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Krieger faces fresh pot charge

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The420Guy

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As the legal woes mount for medicinal marijuana advocate Grant Krieger,
supporters are praising his "heroic" efforts while critics say good
intentions don't exempt him from the law.

Krieger, who is appealing a trafficking conviction here last month, is
facing a new legal battle after being stopped by police Wednesday night
outside Winnipeg.

Officers pulled over a vehicle near Headingley and seized a pound of pot,
said Sgt. Steve Saunders, spokesman for the RCMP in Manitoba. A trafficking
charge is pending.

Krieger told the Herald he was delivering the marijuana to chronically ill
patients.

He said the weed was worth $3,200. Police also seized about $4,000 in
cash -- the proceeds from marijuana delivered to chapters of Krieger's
compassion club in Saskatoon and Regina, he said.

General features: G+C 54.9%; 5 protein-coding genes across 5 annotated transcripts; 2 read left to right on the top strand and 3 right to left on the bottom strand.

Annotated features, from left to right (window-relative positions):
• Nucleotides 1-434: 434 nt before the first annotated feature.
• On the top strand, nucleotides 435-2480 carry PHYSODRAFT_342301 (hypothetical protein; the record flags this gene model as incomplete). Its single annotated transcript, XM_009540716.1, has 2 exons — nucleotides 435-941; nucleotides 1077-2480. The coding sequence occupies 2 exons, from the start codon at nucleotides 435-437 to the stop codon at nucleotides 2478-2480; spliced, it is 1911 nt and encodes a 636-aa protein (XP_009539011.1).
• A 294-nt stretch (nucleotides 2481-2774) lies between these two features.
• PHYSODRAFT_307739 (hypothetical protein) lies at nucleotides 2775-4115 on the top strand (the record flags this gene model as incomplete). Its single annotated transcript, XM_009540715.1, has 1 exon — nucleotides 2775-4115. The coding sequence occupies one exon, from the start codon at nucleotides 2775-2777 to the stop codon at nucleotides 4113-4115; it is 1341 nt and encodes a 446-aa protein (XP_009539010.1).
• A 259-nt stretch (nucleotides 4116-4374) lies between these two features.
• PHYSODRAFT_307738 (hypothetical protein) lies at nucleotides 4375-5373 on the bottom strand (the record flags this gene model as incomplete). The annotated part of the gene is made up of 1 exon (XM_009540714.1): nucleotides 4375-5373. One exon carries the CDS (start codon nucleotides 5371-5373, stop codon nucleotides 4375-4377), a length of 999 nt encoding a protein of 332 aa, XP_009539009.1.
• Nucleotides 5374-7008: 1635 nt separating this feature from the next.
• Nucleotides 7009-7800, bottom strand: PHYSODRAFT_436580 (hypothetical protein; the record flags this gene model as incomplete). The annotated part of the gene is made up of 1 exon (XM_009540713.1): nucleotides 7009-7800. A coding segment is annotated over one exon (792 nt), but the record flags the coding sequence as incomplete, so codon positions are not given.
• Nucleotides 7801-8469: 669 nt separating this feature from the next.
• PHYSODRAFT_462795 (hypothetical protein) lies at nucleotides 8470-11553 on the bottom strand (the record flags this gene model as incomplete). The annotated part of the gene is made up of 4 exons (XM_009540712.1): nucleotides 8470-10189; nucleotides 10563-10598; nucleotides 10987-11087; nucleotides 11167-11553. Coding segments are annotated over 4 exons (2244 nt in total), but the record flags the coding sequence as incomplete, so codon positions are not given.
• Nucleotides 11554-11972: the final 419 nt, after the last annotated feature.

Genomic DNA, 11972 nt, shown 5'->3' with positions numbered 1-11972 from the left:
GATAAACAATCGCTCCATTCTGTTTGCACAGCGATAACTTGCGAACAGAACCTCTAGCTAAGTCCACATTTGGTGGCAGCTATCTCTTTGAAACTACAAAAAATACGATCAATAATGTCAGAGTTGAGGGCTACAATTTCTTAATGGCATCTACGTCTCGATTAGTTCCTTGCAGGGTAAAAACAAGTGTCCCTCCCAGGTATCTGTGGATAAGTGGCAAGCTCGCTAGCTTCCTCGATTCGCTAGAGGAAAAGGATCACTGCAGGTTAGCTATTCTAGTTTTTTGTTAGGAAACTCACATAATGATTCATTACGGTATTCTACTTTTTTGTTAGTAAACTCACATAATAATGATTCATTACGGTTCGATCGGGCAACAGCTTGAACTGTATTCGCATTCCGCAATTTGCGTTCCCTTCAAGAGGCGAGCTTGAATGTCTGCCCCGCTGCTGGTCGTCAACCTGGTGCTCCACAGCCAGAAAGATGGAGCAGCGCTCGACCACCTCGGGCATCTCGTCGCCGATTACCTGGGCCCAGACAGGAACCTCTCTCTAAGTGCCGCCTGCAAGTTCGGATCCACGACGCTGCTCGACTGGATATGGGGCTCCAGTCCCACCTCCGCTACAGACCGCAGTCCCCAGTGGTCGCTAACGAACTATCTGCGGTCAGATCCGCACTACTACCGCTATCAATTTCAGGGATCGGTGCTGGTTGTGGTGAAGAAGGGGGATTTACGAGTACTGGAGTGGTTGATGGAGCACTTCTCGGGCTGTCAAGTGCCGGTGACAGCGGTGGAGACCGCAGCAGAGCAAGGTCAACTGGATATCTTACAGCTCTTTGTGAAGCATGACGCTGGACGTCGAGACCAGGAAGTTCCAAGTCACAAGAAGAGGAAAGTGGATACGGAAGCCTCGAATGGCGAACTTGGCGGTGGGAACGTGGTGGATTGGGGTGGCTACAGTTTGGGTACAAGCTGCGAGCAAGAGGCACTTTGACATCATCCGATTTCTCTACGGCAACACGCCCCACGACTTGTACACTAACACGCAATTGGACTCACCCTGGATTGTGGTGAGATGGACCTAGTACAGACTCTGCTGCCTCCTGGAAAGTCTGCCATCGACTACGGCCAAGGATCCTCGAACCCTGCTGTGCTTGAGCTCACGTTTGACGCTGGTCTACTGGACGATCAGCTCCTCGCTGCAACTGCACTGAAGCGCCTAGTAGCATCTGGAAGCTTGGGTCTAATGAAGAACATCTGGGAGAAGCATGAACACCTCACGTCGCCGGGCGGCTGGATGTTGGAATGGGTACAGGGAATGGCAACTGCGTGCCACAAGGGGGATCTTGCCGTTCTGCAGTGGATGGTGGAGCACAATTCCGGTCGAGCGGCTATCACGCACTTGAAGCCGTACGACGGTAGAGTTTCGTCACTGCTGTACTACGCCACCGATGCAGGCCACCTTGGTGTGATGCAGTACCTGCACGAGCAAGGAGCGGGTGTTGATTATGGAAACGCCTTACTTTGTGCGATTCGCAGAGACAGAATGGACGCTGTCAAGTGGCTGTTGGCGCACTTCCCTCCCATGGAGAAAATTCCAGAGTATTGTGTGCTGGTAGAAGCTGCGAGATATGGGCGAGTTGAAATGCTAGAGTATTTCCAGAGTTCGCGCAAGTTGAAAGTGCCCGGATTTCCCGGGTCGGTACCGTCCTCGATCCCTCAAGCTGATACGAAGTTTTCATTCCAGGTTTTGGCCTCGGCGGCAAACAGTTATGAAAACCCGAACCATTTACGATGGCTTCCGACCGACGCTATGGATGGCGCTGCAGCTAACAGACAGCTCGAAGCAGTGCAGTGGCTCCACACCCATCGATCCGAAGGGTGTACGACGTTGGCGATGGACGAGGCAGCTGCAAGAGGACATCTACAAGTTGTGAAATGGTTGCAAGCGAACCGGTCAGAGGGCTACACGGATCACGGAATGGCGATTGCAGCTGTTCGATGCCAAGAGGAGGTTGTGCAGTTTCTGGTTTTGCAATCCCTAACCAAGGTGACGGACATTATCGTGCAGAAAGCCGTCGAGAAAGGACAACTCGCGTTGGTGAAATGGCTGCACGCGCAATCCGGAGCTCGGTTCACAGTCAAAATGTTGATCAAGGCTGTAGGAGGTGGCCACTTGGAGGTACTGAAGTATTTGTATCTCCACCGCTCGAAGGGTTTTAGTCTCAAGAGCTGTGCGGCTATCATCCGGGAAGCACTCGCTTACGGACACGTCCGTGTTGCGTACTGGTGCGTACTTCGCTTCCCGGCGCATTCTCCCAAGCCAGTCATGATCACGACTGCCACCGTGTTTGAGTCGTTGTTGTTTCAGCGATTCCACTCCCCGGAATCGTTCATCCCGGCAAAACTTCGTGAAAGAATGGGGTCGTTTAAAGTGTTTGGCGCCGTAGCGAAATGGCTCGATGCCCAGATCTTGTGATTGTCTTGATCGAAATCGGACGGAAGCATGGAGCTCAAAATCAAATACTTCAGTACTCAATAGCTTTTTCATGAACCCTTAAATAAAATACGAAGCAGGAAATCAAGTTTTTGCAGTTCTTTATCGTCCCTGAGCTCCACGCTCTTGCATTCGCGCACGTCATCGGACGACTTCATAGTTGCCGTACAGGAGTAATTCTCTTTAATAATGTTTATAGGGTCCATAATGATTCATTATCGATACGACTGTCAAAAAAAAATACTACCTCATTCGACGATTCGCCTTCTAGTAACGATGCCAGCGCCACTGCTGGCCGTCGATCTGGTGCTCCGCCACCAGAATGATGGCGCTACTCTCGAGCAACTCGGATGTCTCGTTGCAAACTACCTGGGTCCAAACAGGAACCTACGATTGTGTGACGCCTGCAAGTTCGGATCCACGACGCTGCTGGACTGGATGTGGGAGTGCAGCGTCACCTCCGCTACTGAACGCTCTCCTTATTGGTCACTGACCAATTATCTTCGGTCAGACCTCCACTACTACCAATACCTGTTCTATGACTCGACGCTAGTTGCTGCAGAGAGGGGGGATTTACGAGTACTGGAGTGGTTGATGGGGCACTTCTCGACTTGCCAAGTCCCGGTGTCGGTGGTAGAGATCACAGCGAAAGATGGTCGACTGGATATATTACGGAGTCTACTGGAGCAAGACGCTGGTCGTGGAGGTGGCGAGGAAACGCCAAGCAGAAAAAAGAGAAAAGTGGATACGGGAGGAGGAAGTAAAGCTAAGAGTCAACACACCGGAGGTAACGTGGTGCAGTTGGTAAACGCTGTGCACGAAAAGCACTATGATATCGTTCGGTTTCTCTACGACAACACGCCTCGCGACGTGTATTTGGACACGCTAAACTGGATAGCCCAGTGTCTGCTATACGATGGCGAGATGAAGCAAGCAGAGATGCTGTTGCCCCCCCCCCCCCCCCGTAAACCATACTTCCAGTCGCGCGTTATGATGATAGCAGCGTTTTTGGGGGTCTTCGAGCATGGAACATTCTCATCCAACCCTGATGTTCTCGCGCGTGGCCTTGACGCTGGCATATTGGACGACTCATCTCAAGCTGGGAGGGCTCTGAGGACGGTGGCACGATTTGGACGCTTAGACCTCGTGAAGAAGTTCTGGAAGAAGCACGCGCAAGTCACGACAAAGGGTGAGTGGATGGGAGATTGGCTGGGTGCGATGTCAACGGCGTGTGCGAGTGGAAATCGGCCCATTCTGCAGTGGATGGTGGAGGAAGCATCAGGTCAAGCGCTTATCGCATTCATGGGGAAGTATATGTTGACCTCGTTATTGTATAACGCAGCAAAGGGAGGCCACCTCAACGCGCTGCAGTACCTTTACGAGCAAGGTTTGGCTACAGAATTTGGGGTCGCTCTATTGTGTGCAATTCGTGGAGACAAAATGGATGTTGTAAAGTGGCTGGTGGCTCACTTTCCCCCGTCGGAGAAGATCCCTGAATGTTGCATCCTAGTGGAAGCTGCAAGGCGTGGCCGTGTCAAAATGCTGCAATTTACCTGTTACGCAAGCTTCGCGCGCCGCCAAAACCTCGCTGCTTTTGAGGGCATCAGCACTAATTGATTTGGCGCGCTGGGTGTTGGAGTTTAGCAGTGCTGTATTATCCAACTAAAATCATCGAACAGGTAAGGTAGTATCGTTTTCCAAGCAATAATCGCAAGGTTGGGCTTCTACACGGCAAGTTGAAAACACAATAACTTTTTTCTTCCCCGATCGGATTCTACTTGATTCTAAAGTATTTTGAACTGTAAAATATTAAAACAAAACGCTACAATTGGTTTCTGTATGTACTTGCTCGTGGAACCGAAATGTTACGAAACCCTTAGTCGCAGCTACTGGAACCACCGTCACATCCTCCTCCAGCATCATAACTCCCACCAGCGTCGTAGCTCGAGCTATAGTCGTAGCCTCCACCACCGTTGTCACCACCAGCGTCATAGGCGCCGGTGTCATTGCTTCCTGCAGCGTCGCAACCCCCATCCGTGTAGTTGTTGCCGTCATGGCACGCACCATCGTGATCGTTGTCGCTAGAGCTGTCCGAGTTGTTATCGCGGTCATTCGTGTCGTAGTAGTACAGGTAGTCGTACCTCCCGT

"It's a really heavy hit," Krieger said. "(But) the people who are really
penalized are the people who are sick and on a fixed income."

The 49-year-old Calgarian is a longtime multiple sclerosis sufferer and uses
cannabis butter to manage his pain. While patients who are issued waivers
can legally grow and possess small amounts of the drug, Krieger said people
like him who provide a safe, reliable supply are still subject to
prosecution.

Many salute Krieger's efforts.

"Grant's a modern-day hero," said Marc Emery, president of the B.C.
Marijuana Party.

"He's doing some tremendous things for a lot of people at no personal gain
to himself. You can't fault a guy for that."

The editor of Cannabis Health, based in Grand Forks, B.C., said Krieger has
paid a huge price.

"Grant has no intention of quitting what he's doing, regardless of what the
courts do to him," said Brian Taylor. "He's committed to the point where his
family has been disrupted."

Calgary Northeast MP Art Hanger, however, rejected the notion that nobel
intentions should exempt Krieger from prosecution.

"I don't buy that," said the Canadian Alliance representative. "Who
appointed him to be the distributor of the marijuana?"

According to Mount Royal College criminologist John Winterdyk, officers have
no choice but to lay charges. "Police are required to enforce the law
irrespective of public opinion or attitudes," the Calgary instructor said.
"Their hands are tied."

Krieger was released from police custody on a promise to appear in court in
Winnipeg on March 19.


Pubdate: Friday, January 9, 2004
Source: Calgary Herald (CN AB)
Contact: letters@theherald.canwest.com
Website: http://www.canada.com/calgary/calgaryherald/
Author: Scott Crowson and Jason van Rassel